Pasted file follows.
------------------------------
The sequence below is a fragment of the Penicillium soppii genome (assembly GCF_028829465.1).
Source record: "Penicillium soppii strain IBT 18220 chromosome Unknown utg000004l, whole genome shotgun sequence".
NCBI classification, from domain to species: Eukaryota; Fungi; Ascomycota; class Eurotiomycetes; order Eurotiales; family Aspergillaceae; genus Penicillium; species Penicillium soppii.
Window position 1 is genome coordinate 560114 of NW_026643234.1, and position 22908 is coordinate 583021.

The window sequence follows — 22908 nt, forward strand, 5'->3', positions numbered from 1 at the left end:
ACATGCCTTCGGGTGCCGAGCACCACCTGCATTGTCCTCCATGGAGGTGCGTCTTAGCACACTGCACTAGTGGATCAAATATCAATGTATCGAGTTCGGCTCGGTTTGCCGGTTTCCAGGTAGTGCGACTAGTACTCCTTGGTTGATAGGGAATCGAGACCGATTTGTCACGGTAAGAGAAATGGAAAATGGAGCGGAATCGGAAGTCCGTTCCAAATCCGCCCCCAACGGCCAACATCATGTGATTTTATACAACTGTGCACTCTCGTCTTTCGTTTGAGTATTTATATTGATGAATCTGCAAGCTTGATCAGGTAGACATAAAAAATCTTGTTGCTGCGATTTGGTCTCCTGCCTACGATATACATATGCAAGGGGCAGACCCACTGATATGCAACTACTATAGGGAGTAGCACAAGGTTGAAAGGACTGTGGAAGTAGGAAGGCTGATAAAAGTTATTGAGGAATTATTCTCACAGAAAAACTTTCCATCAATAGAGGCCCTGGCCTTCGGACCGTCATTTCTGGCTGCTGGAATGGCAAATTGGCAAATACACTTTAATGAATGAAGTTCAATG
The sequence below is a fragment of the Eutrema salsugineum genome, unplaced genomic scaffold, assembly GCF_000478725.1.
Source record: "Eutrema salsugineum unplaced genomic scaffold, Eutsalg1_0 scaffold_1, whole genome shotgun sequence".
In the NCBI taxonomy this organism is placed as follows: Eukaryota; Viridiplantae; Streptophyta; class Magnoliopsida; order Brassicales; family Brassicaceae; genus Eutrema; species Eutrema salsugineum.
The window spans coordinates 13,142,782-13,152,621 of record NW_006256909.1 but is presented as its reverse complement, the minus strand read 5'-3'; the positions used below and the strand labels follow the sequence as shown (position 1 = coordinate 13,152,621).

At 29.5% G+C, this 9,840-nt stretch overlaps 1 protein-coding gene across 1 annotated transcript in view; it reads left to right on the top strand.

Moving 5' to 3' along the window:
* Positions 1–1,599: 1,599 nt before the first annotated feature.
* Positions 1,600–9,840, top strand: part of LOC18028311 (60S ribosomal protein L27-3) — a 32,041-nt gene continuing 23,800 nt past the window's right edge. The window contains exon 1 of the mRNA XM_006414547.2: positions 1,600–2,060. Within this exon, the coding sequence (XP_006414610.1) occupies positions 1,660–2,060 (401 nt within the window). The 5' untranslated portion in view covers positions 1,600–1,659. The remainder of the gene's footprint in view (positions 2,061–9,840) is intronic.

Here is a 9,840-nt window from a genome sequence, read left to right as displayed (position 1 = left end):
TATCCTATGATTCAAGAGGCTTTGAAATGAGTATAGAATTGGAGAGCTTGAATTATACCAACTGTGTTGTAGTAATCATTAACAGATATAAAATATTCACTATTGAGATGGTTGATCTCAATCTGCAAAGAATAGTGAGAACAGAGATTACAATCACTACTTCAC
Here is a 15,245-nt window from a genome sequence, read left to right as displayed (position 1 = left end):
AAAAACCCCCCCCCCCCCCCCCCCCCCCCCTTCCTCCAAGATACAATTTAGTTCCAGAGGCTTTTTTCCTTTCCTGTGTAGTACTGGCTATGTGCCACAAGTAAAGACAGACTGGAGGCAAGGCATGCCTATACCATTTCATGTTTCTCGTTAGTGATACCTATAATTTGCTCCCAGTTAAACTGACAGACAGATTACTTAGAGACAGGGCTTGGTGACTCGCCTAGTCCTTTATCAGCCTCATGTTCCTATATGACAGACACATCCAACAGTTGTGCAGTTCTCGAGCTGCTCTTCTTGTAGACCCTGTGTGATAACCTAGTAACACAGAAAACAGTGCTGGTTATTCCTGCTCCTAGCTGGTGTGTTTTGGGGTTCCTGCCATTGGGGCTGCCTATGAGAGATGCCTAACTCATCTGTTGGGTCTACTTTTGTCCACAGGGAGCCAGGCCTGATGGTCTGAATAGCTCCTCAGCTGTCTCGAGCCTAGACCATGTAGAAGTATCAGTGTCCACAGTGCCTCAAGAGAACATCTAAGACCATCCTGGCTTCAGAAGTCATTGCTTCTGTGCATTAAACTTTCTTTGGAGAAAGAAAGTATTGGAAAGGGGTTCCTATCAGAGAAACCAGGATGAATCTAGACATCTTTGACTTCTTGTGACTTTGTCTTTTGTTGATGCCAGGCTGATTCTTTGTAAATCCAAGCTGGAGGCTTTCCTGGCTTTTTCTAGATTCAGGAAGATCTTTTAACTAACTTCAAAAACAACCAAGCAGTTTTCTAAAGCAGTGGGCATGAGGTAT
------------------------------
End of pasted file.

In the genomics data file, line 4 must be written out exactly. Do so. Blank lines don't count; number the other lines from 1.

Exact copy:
Window position 1 is genome coordinate 560114 of NW_026643234.1, and position 22908 is coordinate 583021.